Fact, Faith and Fiction in the Development of Science: The Gifford Lectures Given in the University of St. Andrews, 1976

Front Cover
Springer, Nov 30, 1999 - Science - 454 pages
0 Reviews
In this posthumous book, the late Professor R. Hooykaas (1906-1994) conveys a lifetime of historical thought about modes of scientific advance over the centuries. In what variety of ways has the human mind, with all its subjectivity and its capacity for self-deception, but also its piercing gifts of discovery, managed to come to terms with `the whimsical tricks of nature'? Central to this erudite, penetrating, and widely ranging study is Hooykaas's distinction between facts (given by nature yet entirely subject to our mode of interpreting them), faith (broad conceptions like the idea of order, of simplicity, or of harmony), and fictions in the sense of those daring intellectual tools, such as theories and hypotheses and models, which reflect the scientist's creative imagination. Case studies drawn from the history of all branches of science (including chemistry and the earth sciences) and from Antiquity to the present day, serve to widen and to deepen the understanding of every reader (whether a historian of science or not) with a desire to learn more about the realities of the scientific pursuit.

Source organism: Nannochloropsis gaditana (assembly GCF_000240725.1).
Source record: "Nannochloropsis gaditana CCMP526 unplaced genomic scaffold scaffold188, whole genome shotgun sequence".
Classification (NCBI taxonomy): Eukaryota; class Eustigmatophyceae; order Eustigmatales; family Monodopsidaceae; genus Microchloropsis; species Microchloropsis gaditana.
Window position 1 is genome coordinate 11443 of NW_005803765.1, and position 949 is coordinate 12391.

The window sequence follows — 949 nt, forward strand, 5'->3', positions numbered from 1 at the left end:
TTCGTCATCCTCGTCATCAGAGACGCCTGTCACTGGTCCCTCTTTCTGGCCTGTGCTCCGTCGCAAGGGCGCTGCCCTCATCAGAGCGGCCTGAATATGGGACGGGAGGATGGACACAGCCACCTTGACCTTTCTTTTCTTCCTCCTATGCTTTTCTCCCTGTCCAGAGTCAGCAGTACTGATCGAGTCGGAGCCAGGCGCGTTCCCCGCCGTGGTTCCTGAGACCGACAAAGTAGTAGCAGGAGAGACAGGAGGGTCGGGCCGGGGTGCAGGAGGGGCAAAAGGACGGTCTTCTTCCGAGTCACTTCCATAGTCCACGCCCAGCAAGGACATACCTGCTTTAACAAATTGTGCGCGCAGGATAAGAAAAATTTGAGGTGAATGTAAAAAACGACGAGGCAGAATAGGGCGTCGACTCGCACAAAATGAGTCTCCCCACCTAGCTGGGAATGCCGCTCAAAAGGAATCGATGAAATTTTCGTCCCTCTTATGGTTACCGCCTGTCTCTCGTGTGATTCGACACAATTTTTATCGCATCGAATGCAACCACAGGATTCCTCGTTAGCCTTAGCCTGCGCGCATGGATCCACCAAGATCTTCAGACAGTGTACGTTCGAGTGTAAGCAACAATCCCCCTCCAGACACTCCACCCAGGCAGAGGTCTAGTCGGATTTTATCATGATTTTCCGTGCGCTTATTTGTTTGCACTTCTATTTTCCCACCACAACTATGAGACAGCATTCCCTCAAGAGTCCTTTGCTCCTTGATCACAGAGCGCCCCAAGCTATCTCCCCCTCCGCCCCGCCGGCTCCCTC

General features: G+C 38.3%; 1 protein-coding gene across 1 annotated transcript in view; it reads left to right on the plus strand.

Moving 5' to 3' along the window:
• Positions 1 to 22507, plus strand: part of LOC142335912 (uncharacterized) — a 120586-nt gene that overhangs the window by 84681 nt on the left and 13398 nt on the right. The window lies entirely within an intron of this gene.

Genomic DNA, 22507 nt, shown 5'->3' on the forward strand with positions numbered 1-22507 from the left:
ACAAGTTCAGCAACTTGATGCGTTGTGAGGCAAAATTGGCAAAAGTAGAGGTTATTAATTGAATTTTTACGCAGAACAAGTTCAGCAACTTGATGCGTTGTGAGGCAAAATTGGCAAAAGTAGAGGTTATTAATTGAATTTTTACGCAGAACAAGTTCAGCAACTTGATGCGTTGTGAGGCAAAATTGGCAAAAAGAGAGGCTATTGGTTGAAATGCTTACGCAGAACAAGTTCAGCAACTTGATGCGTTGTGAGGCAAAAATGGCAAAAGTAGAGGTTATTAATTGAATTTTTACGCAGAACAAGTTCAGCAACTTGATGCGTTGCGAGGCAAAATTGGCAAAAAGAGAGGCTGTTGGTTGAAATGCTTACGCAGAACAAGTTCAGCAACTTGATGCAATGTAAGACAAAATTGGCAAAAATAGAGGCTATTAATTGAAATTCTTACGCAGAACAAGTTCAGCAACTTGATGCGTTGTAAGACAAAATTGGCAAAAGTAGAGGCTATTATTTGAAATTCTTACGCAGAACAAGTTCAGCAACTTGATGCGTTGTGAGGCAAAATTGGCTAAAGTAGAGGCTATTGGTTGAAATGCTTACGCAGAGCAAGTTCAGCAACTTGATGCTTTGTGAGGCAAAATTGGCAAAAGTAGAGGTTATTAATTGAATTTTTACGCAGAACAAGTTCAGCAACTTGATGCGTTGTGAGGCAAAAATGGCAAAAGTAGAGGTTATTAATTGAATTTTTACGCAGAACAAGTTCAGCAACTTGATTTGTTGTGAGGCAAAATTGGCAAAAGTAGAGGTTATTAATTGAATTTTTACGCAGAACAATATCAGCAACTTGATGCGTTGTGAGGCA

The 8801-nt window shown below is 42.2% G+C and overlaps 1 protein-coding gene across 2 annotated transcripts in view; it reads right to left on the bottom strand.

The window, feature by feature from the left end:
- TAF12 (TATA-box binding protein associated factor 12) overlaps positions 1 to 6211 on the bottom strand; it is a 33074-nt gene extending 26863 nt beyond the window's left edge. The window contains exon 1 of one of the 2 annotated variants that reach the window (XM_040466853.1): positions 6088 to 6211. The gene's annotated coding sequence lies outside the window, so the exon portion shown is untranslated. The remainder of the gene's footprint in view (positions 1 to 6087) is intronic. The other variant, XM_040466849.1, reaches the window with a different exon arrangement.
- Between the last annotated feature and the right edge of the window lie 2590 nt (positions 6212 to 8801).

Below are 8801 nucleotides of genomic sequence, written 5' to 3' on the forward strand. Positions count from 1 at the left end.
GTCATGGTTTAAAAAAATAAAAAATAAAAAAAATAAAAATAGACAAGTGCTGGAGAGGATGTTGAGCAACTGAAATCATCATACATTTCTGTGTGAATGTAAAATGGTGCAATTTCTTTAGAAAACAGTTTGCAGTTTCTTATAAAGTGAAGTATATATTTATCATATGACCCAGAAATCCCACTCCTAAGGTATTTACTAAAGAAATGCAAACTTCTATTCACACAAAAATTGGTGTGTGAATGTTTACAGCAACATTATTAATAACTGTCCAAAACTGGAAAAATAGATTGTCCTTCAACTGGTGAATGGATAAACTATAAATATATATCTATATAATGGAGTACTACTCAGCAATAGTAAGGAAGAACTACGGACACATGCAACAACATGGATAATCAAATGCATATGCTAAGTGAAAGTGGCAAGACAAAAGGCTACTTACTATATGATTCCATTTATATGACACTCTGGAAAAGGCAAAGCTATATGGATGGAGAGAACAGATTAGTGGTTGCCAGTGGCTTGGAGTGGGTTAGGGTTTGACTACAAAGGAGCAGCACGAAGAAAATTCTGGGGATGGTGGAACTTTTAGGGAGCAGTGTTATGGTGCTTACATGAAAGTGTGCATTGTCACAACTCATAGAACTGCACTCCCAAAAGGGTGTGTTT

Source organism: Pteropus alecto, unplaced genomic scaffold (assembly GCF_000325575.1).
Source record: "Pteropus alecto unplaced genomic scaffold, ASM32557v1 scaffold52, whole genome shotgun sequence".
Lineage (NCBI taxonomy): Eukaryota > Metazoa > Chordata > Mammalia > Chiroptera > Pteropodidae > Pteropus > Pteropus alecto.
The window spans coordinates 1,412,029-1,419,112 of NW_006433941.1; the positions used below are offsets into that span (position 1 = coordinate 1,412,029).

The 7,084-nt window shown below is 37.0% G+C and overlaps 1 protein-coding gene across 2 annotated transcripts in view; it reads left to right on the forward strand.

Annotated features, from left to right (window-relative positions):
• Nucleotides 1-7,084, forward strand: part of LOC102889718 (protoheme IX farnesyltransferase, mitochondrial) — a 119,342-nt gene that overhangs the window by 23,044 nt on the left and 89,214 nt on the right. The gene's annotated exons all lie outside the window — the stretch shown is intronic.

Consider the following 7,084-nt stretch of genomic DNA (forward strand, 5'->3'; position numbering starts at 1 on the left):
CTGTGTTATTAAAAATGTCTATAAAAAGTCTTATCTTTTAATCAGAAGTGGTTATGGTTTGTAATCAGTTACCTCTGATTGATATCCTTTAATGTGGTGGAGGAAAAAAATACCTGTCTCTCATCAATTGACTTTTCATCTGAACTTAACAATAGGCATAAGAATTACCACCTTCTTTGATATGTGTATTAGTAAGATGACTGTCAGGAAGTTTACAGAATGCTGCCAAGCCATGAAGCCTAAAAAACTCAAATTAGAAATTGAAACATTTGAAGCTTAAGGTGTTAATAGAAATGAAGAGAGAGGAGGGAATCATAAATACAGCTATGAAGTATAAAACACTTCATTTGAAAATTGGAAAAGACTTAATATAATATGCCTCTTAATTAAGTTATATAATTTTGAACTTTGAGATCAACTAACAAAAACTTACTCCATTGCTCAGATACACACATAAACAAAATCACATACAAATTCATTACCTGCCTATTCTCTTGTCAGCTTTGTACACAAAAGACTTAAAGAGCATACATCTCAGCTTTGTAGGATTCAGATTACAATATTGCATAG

From inside the book

What people are saying - Write a review

We haven't found any reviews in the usual places.

Contents

Introduction
5
Harmony in Nature
27
The Philosophers Stone
79
Copyright

10 other sections not shown

Common terms and phrases

About the author (1999)

Hooykaas is Professor of the History of Science at the University of Utrecht, The Netherlands.

Bibliographic information